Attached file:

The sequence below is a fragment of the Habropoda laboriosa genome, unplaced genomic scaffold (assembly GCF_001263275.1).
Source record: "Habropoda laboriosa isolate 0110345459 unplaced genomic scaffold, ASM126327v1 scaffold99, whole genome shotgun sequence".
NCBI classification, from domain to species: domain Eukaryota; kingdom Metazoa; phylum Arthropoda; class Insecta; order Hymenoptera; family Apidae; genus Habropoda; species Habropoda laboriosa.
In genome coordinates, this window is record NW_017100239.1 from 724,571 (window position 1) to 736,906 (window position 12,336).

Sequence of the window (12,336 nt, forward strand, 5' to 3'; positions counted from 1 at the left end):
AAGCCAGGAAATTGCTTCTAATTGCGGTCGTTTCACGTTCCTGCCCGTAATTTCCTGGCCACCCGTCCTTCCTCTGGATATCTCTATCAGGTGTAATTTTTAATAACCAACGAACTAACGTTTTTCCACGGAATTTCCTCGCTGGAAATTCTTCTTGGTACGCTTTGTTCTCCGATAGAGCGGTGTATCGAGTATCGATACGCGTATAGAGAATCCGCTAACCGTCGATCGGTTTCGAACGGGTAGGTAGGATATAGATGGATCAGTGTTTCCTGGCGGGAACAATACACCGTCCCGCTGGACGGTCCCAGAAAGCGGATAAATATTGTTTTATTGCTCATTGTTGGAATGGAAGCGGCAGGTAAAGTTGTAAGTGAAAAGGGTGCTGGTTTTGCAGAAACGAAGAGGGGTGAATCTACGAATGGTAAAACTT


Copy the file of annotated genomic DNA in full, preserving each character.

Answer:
The sequence below is a fragment of the Habropoda laboriosa genome, unplaced genomic scaffold (assembly GCF_001263275.1).
Source record: "Habropoda laboriosa isolate 0110345459 unplaced genomic scaffold, ASM126327v1 scaffold99, whole genome shotgun sequence".
NCBI classification, from domain to species: domain Eukaryota; kingdom Metazoa; phylum Arthropoda; class Insecta; order Hymenoptera; family Apidae; genus Habropoda; species Habropoda laboriosa.
In genome coordinates, this window is record NW_017100239.1 from 724,571 (window position 1) to 736,906 (window position 12,336).

Sequence of the window (12,336 nt, forward strand, 5' to 3'; positions counted from 1 at the left end):
AAGCCAGGAAATTGCTTCTAATTGCGGTCGTTTCACGTTCCTGCCCGTAATTTCCTGGCCACCCGTCCTTCCTCTGGATATCTCTATCAGGTGTAATTTTTAATAACCAACGAACTAACGTTTTTCCACGGAATTTCCTCGCTGGAAATTCTTCTTGGTACGCTTTGTTCTCCGATAGAGCGGTGTATCGAGTATCGATACGCGTATAGAGAATCCGCTAACCGTCGATCGGTTTCGAACGGGTAGGTAGGATATAGATGGATCAGTGTTTCCTGGCGGGAACAATACACCGTCCCGCTGGACGGTCCCAGAAAGCGGATAAATATTGTTTTATTGCTCATTGTTGGAATGGAAGCGGCAGGTAAAGTTGTAAGTGAAAAGGGTGCTGGTTTTGCAGAAACGAAGAGGGGTGAATCTACGAATGGTAAAACTT